Monday 7th September 2015
Today we left the leafy avenues of Harrogate and rejoined the M1 travelling north towards Scotland on yet another balmy sunny blue sky Summer day in Autumnal England. We travelled wistully past the mighty Durham Cathedral perched on its hill on the Wear River and equally regretfully past the Holy Island of Carnaervon protruding above the horizon from the very blue North Sea. Our goal was Edinburgh and it was a beautiful drive as from Newcastle onwards there were steadily increasing views of the ocean and northern England and Southern Scotland’s rolling green pastures and sheep of all kinds.
We landed in Edinburgh, found our Premier Inn in Edinburgh East with the help of the faithful satnav and then ventured by bus into the middle of Edinburgh on yet another perfect day weatherwise in the UK. Edinburgh was in festive mode in the sunshine with a rock band performing in the square outside the Art Gallery, and the Scots sunning themselves on the lawns in the old glacial valley (now beautiful lawns) below the two street ridges which are the two major shopping drags in the city.
We have been in Edinburgh previously, visiting the Castle and being amazed by the Scottish Crown jewels as well as visiting a school and doing some shopping in Princes St. I think 17 years ago I was less interested in architecture than I am now. This time around I have been amazed by the Gothic splendour of St Giles Cathedral in the Royal Mile, the Classical and neo-Gothic towers and domes of the University and the older C17th homes in amongst the newer buildings. All of this set against the grass covered surrounding hills and vistas of the ocean beyond. There is a vibrancy and energy about the city which is very attractive. I have to say though that there were more beggars on the streets of Edinburgh than any other European city we have visited. This was disturbing and heart breaking. The folk on the street we approached for direction were unfailingly friendly and helpful. It was quite an uplifting afternoon.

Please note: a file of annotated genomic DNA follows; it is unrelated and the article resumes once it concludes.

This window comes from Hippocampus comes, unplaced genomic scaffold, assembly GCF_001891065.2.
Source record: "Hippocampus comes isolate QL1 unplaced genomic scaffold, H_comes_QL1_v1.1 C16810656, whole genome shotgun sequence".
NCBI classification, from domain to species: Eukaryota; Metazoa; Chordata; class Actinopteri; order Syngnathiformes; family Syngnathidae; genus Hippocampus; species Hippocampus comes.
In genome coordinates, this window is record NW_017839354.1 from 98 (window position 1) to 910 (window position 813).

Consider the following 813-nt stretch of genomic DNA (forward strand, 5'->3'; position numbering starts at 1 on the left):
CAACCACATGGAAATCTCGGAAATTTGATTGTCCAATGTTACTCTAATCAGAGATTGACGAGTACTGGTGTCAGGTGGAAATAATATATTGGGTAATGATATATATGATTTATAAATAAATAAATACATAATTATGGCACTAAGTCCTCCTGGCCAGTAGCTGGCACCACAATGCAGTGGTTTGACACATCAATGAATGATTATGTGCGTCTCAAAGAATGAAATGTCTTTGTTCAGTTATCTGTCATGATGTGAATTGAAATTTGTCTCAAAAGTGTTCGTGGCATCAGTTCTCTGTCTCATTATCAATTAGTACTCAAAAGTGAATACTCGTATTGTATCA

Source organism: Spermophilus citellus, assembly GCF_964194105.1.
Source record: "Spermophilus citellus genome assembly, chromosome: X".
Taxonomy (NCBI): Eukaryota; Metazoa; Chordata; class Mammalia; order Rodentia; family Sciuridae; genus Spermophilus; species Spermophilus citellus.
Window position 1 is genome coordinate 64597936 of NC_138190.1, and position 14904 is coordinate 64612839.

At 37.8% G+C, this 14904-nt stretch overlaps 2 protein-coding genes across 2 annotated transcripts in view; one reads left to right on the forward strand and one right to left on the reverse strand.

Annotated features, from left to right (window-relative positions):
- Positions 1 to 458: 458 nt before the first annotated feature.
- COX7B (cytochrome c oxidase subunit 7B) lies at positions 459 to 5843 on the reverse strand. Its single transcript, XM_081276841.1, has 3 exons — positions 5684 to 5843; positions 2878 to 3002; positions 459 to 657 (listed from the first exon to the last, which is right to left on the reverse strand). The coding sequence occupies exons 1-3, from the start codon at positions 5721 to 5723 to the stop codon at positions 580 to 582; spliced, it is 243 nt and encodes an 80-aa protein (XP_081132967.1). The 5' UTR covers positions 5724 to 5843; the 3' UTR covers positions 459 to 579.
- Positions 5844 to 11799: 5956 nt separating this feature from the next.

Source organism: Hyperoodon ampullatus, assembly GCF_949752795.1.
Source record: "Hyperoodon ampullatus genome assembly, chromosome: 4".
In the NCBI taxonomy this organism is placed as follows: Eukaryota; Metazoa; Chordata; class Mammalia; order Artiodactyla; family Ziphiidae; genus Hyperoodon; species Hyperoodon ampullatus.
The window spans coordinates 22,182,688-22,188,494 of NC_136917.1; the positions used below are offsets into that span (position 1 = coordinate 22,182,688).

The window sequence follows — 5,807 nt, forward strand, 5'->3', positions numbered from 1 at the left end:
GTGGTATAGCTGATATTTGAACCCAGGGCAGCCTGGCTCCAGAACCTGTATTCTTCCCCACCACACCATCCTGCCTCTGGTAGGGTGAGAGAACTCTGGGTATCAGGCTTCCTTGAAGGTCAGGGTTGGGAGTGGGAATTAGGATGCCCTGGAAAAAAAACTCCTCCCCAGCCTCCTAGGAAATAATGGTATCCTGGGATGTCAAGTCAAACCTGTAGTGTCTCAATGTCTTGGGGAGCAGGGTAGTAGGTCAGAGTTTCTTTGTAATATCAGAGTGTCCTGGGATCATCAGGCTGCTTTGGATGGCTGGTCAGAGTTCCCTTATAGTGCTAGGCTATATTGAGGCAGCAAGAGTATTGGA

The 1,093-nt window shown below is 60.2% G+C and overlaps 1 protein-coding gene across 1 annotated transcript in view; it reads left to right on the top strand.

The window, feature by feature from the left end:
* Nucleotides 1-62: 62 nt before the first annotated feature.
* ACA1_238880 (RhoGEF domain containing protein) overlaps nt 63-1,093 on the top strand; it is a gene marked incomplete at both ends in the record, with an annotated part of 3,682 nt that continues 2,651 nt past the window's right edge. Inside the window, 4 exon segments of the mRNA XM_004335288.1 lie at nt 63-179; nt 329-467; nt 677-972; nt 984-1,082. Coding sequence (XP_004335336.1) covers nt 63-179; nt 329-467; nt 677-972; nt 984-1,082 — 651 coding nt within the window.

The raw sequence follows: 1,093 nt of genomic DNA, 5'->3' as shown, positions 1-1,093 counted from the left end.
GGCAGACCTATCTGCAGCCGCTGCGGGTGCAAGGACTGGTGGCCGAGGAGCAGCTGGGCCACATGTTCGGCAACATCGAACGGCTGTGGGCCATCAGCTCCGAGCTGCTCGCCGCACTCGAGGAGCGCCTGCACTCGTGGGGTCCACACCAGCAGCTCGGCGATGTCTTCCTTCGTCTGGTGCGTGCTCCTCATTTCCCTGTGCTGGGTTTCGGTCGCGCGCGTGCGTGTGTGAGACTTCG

The major cathedral in Edinburgh is St Giles Presbyterian Cathedral in the Royal Mile. It is a very large traditional Romanesque/Gothic cathedral with many interesting modernising features and of course now sitting firmly in the Reformed tradition with many catholic features either removed completely or sidelined.
St Giles Cathedral is remarkable for the transformation of its interior following the Reformation. Originally a C12th Romanesque church it was transformed into a Gothic structure in the C14th with the result that there is an interesting mix of columns supporting the structure.
Following the Reformation a massive change took place in the sanctuary of St Giles with all of the Sanctuary furniture being removed completely..high altar, statuary, images, rood screen and reredos as well as choir stalls. Some remnants of this furniture is scattered around the cathedral and in their place are chairs for worship with a new modern communion table placed in the centre of the crossing. Elsewhere other elements of pre-reformed architecture including various side chapels with tombs of church benefactors etc have been simply partitioned off and left as historical remnants.
This is the illuminated Celtic carving which welcomes you into the cavernous St Giles Cathedral. It is a good mix of ancient and modern and looks like a very effective worshipping space. The following photos are various aspects of the interior. It was quite dark inside so difficult to photograph.
When I studied Church History Reformation we focussed on the English, German and Swiss reformers and paid little attention to John Knox and yet he was a key figure in Scottish history. Because of the at times anti English pro French state of Scottish politics and the strength of the Stuart claim to the English throne including the claim of Mary Queen of Scots there was every chance that Scotland could become a Catholic stronghold. John Knox had “trained” in England during the reign of Edward VI and was an influence on the English prayer book. When Mary came to the throne after the death of Henry VIII Knox fled to Switzerland and studied with Calvin. Returning to Scotland he became a fierce reformer transforming the nation and opposing Mary Queen of Scots rule. He gave his life to this course and permanently changed the understanding of the Christian faith in Scotland. He is honoured in St Giles with a major statue